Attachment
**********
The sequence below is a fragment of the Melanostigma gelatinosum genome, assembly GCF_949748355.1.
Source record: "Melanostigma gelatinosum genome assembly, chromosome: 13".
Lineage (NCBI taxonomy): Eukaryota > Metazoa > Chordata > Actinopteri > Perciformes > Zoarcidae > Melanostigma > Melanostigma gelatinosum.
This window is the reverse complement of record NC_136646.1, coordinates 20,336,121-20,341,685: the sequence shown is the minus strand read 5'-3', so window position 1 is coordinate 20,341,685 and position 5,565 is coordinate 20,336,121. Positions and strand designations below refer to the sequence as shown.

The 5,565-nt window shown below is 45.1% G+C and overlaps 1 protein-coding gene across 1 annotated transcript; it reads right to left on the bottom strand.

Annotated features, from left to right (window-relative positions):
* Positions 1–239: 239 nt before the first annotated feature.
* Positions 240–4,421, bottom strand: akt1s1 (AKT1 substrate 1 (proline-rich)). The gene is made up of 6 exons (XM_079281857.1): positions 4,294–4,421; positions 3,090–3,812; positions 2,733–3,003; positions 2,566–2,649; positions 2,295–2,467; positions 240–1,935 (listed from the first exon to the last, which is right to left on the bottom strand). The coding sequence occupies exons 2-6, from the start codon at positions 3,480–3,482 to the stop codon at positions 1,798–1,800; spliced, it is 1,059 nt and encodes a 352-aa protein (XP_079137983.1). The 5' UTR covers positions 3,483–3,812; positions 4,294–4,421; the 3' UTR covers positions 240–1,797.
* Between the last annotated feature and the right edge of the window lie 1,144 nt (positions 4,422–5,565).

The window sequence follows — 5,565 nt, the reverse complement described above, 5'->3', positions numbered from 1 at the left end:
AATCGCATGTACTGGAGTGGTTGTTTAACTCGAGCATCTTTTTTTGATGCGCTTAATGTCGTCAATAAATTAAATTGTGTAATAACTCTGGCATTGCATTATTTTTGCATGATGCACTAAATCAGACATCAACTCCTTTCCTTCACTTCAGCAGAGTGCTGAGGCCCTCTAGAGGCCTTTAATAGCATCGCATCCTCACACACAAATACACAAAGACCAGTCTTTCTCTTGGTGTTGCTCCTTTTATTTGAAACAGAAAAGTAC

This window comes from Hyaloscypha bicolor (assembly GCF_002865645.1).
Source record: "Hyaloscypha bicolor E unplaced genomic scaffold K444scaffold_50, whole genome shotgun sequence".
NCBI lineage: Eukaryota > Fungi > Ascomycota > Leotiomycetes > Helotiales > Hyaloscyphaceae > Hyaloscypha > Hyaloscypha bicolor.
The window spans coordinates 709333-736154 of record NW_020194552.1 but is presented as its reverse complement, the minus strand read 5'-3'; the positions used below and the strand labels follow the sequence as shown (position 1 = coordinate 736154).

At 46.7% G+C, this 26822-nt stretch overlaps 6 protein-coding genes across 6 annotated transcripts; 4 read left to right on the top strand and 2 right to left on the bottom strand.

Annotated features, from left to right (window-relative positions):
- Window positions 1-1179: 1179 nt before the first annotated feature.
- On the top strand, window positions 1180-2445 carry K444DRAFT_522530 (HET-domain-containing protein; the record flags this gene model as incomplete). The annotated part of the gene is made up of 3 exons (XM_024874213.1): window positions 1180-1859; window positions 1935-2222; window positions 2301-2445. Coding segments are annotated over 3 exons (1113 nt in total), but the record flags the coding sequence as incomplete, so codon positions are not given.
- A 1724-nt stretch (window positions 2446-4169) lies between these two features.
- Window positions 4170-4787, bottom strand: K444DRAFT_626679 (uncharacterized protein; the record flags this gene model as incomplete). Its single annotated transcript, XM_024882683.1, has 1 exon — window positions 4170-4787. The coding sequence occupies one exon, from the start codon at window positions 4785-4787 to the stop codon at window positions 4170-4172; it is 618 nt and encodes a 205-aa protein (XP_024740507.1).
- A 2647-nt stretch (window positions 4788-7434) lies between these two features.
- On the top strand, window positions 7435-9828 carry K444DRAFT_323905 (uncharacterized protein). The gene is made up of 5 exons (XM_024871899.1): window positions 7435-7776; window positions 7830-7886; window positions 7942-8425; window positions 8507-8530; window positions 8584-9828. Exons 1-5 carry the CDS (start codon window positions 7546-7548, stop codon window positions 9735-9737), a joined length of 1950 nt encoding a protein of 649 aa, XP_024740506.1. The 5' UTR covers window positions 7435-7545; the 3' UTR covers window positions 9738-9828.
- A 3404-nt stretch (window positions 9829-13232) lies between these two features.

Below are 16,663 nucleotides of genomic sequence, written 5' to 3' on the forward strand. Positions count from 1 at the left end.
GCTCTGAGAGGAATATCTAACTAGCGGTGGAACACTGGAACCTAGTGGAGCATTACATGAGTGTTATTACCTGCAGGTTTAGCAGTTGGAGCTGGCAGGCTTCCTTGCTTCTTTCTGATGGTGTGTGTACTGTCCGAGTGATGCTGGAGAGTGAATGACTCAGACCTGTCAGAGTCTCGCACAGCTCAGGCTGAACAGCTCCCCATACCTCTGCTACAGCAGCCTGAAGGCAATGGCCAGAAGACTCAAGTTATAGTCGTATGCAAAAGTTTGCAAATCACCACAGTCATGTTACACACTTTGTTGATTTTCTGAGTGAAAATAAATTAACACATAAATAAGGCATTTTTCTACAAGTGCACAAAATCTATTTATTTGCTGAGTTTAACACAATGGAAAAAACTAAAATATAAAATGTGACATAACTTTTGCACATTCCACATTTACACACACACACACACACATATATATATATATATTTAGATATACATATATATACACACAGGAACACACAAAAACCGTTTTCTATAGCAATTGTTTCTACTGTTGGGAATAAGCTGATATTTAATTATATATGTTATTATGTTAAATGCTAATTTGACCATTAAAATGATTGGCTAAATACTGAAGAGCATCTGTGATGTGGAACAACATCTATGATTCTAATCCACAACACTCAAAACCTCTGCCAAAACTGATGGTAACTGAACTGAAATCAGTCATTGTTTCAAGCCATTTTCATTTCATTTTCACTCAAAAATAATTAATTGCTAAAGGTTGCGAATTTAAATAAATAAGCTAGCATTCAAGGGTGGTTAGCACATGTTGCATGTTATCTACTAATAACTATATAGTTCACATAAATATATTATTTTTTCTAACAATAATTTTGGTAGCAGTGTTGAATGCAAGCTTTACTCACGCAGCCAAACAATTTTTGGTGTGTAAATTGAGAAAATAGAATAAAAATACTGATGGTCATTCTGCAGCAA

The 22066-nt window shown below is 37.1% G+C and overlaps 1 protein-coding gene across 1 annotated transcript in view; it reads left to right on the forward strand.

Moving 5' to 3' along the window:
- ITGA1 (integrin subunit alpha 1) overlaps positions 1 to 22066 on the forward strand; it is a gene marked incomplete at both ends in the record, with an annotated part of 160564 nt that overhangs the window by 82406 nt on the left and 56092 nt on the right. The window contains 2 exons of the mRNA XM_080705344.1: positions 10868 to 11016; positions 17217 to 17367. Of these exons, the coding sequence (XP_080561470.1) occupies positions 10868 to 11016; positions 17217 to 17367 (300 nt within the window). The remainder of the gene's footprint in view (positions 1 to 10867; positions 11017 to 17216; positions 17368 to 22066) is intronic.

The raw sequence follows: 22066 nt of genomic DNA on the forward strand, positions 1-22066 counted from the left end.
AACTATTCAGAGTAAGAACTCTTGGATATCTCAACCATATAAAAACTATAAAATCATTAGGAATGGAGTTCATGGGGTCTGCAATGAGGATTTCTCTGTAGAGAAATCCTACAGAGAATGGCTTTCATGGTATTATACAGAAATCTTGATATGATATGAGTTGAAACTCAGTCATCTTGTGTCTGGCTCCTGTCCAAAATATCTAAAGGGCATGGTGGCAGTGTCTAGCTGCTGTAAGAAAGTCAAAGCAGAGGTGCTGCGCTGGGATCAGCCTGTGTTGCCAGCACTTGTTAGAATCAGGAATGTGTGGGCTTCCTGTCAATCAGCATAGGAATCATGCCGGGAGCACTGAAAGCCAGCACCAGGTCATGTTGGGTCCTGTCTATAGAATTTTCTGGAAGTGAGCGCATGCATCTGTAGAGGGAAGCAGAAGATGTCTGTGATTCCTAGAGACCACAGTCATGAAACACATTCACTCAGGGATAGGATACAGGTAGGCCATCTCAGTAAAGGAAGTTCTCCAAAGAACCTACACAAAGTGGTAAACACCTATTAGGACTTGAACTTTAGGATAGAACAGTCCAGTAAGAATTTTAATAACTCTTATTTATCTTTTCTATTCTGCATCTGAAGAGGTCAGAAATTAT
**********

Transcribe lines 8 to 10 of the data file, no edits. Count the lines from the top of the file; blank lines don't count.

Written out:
* Positions 240–4,421, bottom strand: akt1s1 (AKT1 substrate 1 (proline-rich)). The gene is made up of 6 exons (XM_079281857.1): positions 4,294–4,421; positions 3,090–3,812; positions 2,733–3,003; positions 2,566–2,649; positions 2,295–2,467; positions 240–1,935 (listed from the first exon to the last, which is right to left on the bottom strand). The coding sequence occupies exons 2-6, from the start codon at positions 3,480–3,482 to the stop codon at positions 1,798–1,800; spliced, it is 1,059 nt and encodes a 352-aa protein (XP_079137983.1). The 5' UTR covers positions 3,483–3,812; positions 4,294–4,421; the 3' UTR covers positions 240–1,797.
* Between the last annotated feature and the right edge of the window lie 1,144 nt (positions 4,422–5,565).

The window sequence follows — 5,565 nt, the reverse complement described above, 5'->3', positions numbered from 1 at the left end: